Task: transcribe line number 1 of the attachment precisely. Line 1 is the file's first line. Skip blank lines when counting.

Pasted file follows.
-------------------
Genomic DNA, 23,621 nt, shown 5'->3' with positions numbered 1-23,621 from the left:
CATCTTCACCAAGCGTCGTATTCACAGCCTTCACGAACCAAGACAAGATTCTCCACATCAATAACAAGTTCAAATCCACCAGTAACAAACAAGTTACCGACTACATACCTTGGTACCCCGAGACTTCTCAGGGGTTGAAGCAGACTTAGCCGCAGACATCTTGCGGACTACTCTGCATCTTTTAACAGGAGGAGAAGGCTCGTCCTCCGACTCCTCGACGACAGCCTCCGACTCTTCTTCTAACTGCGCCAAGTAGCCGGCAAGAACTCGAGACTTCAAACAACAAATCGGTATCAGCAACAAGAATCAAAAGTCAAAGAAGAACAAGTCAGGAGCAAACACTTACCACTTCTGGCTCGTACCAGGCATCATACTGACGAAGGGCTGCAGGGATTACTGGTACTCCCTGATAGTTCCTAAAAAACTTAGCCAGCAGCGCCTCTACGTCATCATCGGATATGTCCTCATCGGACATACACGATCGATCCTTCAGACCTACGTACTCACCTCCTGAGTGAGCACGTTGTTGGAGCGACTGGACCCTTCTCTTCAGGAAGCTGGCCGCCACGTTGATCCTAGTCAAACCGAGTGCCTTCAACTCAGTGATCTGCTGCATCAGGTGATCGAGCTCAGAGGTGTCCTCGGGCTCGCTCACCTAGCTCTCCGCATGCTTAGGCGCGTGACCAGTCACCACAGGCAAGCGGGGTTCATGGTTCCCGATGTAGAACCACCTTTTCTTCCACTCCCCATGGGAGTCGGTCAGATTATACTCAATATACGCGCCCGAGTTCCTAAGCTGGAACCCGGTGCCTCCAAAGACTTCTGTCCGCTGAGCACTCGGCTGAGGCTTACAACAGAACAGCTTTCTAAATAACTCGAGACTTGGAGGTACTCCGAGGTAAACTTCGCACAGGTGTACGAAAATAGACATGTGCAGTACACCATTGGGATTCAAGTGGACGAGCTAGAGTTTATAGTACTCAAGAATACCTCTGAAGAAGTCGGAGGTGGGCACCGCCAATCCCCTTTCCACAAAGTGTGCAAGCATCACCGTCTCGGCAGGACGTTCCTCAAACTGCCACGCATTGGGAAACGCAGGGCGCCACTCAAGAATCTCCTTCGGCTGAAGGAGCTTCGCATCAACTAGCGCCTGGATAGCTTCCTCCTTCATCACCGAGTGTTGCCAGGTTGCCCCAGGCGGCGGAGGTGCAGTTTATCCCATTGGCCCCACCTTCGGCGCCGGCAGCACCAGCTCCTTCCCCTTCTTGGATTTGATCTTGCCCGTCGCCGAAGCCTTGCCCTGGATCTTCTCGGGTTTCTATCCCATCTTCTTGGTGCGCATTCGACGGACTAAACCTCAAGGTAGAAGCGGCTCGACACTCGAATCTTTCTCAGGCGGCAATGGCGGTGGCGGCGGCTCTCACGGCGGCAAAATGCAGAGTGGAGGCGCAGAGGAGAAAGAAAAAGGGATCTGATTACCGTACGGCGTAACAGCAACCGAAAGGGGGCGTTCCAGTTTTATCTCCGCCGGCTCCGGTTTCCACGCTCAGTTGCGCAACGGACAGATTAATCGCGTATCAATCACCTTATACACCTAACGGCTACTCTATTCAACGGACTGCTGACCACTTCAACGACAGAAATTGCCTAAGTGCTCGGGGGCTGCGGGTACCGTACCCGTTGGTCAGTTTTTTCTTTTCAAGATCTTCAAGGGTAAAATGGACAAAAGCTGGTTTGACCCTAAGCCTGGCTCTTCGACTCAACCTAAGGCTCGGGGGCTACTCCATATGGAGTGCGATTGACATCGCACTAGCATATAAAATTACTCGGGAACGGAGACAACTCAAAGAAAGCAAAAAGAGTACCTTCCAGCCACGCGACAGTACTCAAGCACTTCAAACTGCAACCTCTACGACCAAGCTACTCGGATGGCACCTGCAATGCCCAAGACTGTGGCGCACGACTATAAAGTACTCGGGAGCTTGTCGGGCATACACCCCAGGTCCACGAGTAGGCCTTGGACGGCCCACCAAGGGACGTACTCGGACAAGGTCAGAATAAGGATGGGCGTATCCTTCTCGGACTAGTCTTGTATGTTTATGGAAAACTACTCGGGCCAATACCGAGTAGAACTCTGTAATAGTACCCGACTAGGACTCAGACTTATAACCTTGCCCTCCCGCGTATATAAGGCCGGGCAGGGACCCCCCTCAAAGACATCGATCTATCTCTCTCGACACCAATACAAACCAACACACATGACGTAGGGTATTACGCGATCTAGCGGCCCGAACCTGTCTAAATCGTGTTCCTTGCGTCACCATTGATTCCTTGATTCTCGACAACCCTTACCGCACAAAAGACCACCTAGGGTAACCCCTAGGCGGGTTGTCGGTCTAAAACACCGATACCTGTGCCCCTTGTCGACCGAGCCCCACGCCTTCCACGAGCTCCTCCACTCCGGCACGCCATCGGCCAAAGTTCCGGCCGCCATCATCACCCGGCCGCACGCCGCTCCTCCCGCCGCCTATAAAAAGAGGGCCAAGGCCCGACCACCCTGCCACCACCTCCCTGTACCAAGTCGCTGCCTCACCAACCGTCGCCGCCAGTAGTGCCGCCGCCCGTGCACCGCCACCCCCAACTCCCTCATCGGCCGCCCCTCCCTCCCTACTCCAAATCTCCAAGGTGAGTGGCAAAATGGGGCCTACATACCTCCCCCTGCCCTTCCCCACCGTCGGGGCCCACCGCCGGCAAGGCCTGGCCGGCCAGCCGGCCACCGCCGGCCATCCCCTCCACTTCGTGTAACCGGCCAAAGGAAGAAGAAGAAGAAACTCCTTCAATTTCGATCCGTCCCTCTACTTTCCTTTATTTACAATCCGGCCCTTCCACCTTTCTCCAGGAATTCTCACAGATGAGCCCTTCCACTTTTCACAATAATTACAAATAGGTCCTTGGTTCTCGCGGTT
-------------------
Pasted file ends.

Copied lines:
Genomic DNA, 23,621 nt, shown 5'->3' with positions numbered 1-23,621 from the left: